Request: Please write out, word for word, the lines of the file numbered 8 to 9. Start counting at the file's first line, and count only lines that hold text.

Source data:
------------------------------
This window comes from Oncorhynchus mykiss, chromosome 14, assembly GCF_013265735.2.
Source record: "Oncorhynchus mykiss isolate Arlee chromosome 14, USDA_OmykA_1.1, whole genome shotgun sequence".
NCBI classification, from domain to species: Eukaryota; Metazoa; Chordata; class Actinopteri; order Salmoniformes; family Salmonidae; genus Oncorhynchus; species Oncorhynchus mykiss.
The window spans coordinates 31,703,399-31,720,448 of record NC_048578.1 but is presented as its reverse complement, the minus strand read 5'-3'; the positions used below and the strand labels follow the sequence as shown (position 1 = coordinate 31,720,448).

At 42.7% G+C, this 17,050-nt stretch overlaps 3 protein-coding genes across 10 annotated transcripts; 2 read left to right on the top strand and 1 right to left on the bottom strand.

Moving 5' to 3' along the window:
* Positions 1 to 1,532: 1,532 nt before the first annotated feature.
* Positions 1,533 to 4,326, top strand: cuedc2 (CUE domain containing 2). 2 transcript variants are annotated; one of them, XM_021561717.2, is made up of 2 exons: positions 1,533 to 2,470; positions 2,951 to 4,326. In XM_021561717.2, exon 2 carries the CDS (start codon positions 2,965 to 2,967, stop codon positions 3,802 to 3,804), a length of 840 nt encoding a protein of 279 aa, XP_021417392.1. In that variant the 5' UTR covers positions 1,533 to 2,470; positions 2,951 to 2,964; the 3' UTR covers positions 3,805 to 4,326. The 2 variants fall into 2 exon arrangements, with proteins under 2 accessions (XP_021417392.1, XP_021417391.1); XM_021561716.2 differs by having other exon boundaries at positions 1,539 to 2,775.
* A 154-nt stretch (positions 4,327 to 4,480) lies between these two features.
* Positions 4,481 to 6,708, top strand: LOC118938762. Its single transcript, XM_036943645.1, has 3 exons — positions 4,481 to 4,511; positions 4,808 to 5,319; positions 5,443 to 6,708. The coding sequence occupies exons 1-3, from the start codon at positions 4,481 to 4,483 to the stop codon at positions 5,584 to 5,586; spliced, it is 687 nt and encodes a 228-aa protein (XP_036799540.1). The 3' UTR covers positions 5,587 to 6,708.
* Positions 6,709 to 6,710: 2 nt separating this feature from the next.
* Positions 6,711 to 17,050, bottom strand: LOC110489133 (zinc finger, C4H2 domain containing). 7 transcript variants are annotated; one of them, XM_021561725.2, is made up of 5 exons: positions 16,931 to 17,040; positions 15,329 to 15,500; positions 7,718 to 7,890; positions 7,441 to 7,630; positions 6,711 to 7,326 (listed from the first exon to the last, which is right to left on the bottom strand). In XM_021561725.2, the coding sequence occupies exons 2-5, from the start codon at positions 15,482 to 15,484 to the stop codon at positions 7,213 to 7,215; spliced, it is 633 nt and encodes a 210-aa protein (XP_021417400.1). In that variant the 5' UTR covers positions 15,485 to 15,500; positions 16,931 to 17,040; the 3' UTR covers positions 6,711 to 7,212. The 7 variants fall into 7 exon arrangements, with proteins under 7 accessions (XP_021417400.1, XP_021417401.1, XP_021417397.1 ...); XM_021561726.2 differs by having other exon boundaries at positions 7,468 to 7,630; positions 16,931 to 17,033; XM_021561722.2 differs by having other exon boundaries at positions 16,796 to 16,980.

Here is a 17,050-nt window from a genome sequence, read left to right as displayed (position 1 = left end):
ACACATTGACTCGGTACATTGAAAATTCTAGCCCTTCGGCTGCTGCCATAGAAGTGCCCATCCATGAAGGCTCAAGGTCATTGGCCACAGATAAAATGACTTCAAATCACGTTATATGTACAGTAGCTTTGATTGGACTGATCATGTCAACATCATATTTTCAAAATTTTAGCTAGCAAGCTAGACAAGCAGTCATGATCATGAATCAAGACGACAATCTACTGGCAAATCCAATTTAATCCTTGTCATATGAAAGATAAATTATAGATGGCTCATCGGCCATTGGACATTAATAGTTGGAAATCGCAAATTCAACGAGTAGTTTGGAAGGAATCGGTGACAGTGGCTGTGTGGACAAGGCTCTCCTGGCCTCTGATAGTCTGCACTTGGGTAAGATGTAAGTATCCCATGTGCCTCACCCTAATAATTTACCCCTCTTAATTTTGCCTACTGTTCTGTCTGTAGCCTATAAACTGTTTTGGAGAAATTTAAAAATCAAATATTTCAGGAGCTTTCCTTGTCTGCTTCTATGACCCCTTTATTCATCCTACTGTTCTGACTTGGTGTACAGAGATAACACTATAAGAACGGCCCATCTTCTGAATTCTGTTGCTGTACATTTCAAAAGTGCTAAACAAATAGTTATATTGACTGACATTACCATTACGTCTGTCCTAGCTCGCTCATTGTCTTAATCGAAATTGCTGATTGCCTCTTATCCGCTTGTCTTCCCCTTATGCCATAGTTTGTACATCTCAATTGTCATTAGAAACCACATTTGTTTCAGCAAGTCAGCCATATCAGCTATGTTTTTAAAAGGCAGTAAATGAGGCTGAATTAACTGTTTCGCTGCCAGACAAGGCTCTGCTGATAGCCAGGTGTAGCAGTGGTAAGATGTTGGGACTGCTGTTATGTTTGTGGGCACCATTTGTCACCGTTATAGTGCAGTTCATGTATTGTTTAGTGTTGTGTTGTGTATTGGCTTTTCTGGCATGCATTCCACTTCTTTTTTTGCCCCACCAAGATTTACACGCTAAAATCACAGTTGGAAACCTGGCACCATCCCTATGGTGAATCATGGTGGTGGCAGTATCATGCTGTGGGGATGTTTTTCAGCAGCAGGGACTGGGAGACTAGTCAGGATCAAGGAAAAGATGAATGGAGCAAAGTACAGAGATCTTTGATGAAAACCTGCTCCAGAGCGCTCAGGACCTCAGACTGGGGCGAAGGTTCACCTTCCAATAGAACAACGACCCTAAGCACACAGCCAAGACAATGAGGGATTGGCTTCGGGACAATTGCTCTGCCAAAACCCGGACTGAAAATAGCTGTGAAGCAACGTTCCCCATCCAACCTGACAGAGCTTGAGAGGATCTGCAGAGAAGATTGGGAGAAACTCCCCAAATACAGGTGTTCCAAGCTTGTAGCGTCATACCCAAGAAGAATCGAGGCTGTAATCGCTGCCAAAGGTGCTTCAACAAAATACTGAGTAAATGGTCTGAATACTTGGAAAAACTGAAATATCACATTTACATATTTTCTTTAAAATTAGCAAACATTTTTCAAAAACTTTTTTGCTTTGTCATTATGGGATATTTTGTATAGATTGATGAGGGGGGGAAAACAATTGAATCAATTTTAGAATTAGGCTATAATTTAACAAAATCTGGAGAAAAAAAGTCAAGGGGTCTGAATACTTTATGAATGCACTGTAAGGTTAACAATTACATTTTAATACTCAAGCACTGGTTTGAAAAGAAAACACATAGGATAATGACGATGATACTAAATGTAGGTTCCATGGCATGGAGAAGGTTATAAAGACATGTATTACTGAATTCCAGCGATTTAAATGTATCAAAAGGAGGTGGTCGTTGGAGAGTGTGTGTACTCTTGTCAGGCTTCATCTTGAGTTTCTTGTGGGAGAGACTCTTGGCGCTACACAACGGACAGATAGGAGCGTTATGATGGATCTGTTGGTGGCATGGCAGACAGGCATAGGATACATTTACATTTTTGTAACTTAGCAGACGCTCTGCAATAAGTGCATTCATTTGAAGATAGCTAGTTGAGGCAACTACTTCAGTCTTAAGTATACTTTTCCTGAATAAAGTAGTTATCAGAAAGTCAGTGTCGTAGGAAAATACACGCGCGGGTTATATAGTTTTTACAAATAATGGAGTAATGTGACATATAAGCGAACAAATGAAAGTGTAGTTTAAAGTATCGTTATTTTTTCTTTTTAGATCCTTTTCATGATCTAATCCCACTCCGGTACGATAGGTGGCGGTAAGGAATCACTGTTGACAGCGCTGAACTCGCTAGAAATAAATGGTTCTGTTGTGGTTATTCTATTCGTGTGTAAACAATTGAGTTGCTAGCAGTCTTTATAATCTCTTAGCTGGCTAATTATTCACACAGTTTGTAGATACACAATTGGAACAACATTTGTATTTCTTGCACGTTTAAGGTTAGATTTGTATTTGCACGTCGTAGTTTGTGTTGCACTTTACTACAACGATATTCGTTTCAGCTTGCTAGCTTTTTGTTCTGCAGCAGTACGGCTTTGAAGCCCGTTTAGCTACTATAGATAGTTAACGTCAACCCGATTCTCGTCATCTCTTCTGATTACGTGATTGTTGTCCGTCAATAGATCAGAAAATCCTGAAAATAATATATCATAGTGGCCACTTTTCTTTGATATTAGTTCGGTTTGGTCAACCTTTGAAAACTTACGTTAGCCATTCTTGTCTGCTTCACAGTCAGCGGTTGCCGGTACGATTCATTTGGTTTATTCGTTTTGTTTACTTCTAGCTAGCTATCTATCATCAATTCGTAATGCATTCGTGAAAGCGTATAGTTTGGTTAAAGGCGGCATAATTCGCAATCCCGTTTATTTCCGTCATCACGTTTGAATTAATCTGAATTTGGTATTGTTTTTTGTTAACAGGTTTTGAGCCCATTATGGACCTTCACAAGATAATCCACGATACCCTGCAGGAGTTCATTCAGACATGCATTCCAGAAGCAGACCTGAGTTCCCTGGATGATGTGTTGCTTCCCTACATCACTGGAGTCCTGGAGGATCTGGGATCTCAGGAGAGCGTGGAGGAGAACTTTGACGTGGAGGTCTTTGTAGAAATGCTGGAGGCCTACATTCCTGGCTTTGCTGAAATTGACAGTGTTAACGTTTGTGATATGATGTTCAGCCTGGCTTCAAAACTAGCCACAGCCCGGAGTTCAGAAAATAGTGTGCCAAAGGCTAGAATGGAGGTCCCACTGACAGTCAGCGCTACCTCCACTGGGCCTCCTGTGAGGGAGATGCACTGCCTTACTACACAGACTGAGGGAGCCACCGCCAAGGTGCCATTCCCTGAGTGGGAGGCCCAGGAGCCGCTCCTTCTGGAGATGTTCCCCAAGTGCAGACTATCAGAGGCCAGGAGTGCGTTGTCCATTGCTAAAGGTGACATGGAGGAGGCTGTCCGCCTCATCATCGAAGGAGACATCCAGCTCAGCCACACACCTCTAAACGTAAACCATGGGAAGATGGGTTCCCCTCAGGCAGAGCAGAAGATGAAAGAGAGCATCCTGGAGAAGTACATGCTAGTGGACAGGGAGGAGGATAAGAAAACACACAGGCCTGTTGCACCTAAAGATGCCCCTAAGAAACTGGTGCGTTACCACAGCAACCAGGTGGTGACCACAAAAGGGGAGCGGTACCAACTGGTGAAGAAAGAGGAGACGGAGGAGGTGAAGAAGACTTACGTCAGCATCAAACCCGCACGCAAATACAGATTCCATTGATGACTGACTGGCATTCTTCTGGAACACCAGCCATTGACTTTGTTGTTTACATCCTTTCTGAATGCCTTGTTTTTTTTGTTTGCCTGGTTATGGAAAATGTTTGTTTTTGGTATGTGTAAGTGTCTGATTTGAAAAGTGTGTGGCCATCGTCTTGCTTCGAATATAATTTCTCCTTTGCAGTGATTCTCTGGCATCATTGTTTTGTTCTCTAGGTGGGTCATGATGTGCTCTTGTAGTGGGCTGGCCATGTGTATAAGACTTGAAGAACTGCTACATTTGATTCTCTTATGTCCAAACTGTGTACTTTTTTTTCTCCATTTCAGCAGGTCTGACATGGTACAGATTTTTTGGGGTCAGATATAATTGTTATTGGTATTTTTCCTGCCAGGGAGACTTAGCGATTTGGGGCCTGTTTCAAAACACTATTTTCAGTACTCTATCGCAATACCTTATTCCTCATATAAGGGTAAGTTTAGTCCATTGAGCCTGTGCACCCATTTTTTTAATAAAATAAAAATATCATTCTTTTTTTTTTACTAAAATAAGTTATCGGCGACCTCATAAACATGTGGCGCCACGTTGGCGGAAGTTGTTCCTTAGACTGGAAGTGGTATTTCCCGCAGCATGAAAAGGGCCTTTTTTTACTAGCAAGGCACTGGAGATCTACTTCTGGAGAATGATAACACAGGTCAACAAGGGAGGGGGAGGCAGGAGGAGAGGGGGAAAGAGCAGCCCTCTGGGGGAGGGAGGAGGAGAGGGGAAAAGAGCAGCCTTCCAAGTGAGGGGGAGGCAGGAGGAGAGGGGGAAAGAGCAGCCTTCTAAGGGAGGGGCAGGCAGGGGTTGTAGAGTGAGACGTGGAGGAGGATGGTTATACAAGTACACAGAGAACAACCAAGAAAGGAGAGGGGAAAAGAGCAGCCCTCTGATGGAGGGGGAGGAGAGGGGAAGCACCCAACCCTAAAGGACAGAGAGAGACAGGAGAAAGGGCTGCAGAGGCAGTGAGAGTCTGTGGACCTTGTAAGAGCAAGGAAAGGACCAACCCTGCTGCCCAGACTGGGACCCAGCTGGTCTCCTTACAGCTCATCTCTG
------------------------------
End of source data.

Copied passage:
* Positions 1,533 to 4,326, top strand: cuedc2 (CUE domain containing 2). 2 transcript variants are annotated; one of them, XM_021561717.2, is made up of 2 exons: positions 1,533 to 2,470; positions 2,951 to 4,326. In XM_021561717.2, exon 2 carries the CDS (start codon positions 2,965 to 2,967, stop codon positions 3,802 to 3,804), a length of 840 nt encoding a protein of 279 aa, XP_021417392.1. In that variant the 5' UTR covers positions 1,533 to 2,470; positions 2,951 to 2,964; the 3' UTR covers positions 3,805 to 4,326. The 2 variants fall into 2 exon arrangements, with proteins under 2 accessions (XP_021417392.1, XP_021417391.1); XM_021561716.2 differs by having other exon boundaries at positions 1,539 to 2,775.
* A 154-nt stretch (positions 4,327 to 4,480) lies between these two features.